A: It’s best to clean your P-trap at least once every few months to prevent any debris from building up. This will help keep your drain flowing freely and avoid any potential clogs in the future.

Q: What Should I Do If There Is a Clog in a Difficult Spot?

A: If the clog is deep in the pipe or located in a hard-to-reach spot, it’s best to leave this job to a professional plumber. They will have the right tools and expertise to safely unclog your drain.

Q: What Can I Do to Keep My Drain from Clogging Again?

A: The best way to prevent future clogs is to regularly clean out your P-trap, use a drain strainer or screen on all sink drains, and avoid flushing any large items down the toilet. Doing these things should help you keep your drain flowing freely.


Unclogging your basement drain is a daunting task, but by following these steps on how to unclog a basement drain with standing water you can do it yourself without the help of a plumber. A plunger and drain snake are both useful tools to try first. If these methods aren’t successful, using hot water and dish soap can also loosen debris and reduce clogged material.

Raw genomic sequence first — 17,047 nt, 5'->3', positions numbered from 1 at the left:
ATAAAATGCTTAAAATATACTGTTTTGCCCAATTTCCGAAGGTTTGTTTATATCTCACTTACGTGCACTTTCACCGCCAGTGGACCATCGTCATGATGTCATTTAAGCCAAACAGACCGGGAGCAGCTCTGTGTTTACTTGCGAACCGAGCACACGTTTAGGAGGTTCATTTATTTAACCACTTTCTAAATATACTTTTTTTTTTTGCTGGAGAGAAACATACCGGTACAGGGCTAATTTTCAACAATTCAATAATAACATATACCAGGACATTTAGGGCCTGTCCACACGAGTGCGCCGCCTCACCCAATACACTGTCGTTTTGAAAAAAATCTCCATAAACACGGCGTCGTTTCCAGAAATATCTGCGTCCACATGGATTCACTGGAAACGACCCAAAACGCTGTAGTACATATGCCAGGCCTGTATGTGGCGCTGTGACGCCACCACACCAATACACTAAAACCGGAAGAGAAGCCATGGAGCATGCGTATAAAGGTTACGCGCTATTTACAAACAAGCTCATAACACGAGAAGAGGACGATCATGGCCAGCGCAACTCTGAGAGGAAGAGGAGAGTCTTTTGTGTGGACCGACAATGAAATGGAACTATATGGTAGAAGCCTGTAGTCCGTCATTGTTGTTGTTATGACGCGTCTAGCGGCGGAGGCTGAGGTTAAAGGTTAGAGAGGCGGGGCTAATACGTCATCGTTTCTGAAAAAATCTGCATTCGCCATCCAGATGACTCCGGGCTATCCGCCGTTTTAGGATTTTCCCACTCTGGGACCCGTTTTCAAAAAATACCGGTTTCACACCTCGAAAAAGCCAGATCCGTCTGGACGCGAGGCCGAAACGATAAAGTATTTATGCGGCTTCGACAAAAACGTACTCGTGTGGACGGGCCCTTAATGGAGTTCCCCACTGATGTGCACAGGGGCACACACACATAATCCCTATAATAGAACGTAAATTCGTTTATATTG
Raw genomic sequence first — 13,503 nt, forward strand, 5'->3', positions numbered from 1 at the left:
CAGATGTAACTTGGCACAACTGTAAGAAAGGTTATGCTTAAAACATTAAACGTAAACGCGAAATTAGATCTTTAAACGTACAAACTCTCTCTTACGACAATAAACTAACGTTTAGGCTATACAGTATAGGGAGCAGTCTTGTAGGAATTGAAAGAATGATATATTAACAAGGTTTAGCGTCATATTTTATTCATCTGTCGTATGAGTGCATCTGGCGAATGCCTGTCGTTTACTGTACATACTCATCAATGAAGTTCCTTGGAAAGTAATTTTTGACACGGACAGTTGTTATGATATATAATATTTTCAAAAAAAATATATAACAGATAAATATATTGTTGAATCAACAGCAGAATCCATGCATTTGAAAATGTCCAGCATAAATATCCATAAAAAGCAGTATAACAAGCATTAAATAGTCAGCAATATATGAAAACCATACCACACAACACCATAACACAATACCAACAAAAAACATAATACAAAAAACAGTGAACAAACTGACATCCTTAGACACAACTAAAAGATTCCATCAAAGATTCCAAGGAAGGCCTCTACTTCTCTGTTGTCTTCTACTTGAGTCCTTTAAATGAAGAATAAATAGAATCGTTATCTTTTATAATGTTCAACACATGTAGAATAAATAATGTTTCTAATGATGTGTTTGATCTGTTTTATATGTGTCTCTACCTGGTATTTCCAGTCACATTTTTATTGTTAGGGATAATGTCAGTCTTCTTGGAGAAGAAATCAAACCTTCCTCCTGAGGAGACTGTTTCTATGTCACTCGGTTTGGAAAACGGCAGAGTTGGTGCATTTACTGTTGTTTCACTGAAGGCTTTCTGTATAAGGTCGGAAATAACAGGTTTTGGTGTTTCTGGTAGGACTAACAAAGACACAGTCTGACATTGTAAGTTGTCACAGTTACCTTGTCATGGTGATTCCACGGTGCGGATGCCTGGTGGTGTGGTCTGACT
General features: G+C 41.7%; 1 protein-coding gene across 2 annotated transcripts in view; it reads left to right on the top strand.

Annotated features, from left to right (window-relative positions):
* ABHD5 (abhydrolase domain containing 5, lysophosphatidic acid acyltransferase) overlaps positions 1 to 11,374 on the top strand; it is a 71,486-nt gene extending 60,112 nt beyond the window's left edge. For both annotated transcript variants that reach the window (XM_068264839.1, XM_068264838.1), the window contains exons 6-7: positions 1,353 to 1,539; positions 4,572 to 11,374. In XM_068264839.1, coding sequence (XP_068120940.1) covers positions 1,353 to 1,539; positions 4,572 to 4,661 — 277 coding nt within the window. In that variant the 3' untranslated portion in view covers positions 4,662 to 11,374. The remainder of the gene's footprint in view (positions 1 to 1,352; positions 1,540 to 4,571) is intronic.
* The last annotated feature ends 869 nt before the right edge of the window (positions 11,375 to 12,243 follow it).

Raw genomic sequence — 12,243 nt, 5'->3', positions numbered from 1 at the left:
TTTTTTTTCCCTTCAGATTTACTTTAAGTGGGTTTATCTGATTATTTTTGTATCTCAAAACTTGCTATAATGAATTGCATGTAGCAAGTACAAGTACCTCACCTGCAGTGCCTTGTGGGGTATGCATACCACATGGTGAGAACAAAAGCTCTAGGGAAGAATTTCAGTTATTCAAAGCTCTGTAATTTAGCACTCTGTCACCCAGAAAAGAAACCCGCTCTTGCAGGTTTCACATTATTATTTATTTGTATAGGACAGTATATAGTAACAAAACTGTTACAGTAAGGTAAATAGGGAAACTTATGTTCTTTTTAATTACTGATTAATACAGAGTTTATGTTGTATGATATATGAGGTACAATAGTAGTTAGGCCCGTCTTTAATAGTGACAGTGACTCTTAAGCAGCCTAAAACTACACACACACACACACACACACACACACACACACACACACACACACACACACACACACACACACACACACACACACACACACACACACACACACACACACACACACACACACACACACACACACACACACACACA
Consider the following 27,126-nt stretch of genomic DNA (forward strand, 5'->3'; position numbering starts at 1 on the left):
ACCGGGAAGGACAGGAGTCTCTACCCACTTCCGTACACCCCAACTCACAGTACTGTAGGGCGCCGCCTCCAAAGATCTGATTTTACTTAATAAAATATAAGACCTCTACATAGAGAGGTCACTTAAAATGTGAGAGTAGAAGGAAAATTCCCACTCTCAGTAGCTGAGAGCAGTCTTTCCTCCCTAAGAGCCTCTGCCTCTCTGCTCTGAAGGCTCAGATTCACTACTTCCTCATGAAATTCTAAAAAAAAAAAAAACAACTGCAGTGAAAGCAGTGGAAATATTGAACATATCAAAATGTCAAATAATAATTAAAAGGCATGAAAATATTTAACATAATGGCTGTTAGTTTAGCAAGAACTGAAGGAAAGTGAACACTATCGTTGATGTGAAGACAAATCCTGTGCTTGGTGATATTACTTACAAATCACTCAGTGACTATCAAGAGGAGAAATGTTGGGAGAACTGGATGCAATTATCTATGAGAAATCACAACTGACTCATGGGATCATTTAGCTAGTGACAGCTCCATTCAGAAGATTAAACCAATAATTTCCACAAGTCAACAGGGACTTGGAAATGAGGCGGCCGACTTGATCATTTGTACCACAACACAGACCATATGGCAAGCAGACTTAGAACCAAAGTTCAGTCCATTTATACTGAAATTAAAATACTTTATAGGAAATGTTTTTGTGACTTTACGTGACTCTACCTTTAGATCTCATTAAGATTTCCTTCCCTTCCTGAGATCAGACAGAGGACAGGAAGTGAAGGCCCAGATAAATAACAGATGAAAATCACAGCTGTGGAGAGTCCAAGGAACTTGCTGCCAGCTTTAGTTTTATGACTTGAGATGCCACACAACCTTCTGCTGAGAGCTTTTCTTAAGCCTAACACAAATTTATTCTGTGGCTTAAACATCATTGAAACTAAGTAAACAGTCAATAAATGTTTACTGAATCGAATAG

In some cases, you may need additional assistance from a local plumbing service. Additionally, it is often helpful to inspect the drainpipe for any issues or potential problems that could be a cause of clogging. Finally, consider replacing or cleaning out any floor grates in the area which can accumulate dirt and other items that lead to blockage.

By taking proactive preventative measures such as inspecting each step in the process on a regular basis—even if your drains don’t seem particularly clogged—you can ensure that your basement drains will be free from major blockages and need to be unclogged for years to come.

Your basement drain should now be unclogged and back to working properly.

Photo of author

Terry Alexander

Hi, I am Terry. I started my professional life as a handyman and did a lot of external and internal repair of home and plumbing support. From my childhood, my passion for home repair and fixtures created an opportuinity to pursue a career in HVAC and plumbing industry. As I gained years of knowledge and my love for plumbing grew overtime, I thought to document my journey so that I could help others who ran into daily problems in their home repair. Hopefully it will help you fix those pesky home repair and plumbing problems that always seem to happen at the worst time possible!